October 18, 2011:
After a decade of effort, the U.S. Army believes it has found the final element for the new fire control system for its AH-64 Apache helicopter gunships. Called Arrowhead, it uses the latest night vision devices (light enhancement and thermal, or heat, based) and fire control electronics to enable AH-64 crews to operate more safely, and effectively, at lower altitudes and in any weather. This is particularly critical in urban areas. As AH-64s were equipped with Arrowhead over the last two years, and sent into action, reports started coming back about one weakness; difficulty using the night sensors in low-light (pre-dawn and dusk) conditions. A solution was quickly found in a 900 gram (two pound) VNsight sensor. This small item combined night vision and visible light to present the pilots with a more accurate view of what's out there in the murk.
Work on Arrowhead got a boost after the Iraq invasion in 2003, which was followed by a growing amount of urban fighting. This created the need for an AH-64 that could hover at 800 meters (2,500 feet) altitude (safe from most small arms fire) and use its high resolution sensors to see who was doing what for out to eight kilometers (five miles) away. Arrowhead could do that, and now all AH-64s have Arrowhead, and many transport helicopters are getting it as well, to make night flying safer.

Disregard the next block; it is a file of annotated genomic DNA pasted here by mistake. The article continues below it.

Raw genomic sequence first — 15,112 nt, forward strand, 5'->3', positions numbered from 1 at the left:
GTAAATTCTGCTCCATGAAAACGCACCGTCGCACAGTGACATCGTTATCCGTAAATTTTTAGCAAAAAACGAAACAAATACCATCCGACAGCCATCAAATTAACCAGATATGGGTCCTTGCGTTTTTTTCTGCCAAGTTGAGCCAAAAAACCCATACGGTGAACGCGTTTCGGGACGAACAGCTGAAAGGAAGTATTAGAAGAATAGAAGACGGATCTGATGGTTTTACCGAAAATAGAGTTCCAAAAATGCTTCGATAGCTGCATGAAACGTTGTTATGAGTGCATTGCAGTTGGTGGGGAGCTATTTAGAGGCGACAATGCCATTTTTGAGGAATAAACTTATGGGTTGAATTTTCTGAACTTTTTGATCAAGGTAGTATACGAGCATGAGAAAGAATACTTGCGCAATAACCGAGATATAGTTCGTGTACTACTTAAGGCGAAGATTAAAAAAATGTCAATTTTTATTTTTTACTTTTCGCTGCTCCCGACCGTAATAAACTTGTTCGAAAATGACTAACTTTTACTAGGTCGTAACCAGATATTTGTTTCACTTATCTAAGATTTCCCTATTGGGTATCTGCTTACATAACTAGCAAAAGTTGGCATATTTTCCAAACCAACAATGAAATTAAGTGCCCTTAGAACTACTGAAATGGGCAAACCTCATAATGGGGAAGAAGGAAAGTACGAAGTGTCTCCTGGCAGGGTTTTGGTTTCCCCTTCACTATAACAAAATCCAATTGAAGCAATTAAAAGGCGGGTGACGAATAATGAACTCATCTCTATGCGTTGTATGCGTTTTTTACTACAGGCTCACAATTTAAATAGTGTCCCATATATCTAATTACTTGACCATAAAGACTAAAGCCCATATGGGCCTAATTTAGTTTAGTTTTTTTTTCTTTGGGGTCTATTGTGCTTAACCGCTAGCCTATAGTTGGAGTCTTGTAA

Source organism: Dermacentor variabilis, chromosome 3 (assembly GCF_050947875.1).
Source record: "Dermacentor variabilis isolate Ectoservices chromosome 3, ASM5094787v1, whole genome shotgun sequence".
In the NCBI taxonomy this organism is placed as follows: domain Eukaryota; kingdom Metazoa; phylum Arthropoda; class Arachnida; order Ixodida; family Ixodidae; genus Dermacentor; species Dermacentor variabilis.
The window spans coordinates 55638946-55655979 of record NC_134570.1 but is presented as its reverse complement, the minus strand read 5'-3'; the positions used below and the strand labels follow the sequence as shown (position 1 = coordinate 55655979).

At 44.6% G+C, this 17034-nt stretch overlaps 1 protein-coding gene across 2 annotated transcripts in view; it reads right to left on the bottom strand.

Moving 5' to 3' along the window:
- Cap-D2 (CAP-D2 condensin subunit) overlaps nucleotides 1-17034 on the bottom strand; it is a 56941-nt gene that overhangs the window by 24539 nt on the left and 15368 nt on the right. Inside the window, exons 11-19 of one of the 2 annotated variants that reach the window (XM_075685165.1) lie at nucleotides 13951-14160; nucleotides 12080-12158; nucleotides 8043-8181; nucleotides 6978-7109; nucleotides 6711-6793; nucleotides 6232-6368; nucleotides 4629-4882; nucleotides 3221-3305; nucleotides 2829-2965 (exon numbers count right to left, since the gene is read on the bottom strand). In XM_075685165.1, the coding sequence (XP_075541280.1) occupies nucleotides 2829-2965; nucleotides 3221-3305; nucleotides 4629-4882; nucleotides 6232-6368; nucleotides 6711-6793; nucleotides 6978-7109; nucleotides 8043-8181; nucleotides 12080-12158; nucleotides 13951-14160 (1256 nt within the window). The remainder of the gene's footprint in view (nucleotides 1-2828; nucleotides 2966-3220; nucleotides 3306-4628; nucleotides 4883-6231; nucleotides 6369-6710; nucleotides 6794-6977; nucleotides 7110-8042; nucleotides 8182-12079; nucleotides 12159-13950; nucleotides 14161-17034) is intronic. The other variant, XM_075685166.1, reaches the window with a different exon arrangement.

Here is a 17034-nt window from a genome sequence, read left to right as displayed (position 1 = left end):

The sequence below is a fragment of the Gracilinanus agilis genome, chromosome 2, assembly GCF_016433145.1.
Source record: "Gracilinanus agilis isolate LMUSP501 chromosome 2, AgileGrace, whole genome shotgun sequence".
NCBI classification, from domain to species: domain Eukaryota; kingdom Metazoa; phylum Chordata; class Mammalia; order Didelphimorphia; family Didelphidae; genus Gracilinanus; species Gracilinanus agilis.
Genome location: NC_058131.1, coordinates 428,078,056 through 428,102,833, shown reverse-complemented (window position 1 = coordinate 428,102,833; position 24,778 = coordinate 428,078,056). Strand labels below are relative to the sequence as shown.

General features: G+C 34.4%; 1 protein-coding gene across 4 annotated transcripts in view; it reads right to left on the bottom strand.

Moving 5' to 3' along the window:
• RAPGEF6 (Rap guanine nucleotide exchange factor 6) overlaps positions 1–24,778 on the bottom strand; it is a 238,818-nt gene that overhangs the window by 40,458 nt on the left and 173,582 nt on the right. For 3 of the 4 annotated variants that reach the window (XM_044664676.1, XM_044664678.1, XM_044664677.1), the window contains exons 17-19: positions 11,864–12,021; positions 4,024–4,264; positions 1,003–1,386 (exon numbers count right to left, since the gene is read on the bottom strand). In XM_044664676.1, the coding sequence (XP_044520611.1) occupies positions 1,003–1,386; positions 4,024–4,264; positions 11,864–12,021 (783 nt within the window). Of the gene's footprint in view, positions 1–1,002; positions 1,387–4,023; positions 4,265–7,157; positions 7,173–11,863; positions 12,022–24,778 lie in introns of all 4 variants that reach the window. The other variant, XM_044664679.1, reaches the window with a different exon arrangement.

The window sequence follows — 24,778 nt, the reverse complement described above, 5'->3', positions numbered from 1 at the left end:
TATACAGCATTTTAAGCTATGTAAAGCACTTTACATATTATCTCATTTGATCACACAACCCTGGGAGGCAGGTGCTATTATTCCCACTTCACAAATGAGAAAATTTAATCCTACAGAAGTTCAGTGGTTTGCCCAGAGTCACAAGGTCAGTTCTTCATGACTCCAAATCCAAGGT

Over a decade earlier, the army developed another advanced fire control system for their AH-64s, Longbow. But this system was designed for the original mission; flying at higher altitudes, looking for and destroying distant enemy armored vehicles. The Longbow allowed the AH-64 to go after armored vehicles at night and in bad weather. In the past, potential American enemies practiced moving their armor at night and bad weather, to avoid helicopters armed with long range missiles (like Hellfire or TOW). Longbow was doubly lethal because it was designed to avoid giving away its position when using its radar. AH-64s also had electronic countermeasures. Arrowhead, on the other hand, made night and bad weather deadly for enemy troops thinking they could sneak through urban areas unobserved. Longbow could not spot these guys, but Arrowhead could, and did, except in some low light conditions. But with VNsight, that is no longer a problem.
The 7.5 ton AH-64D carries a pilot and a weapons officer, as well as up to 16 Hellfire missiles (plus the 30mm automatic cannon). Sorties average three hours. The AH-64 can operate at night and has a top speed of 260 kilometers an hour.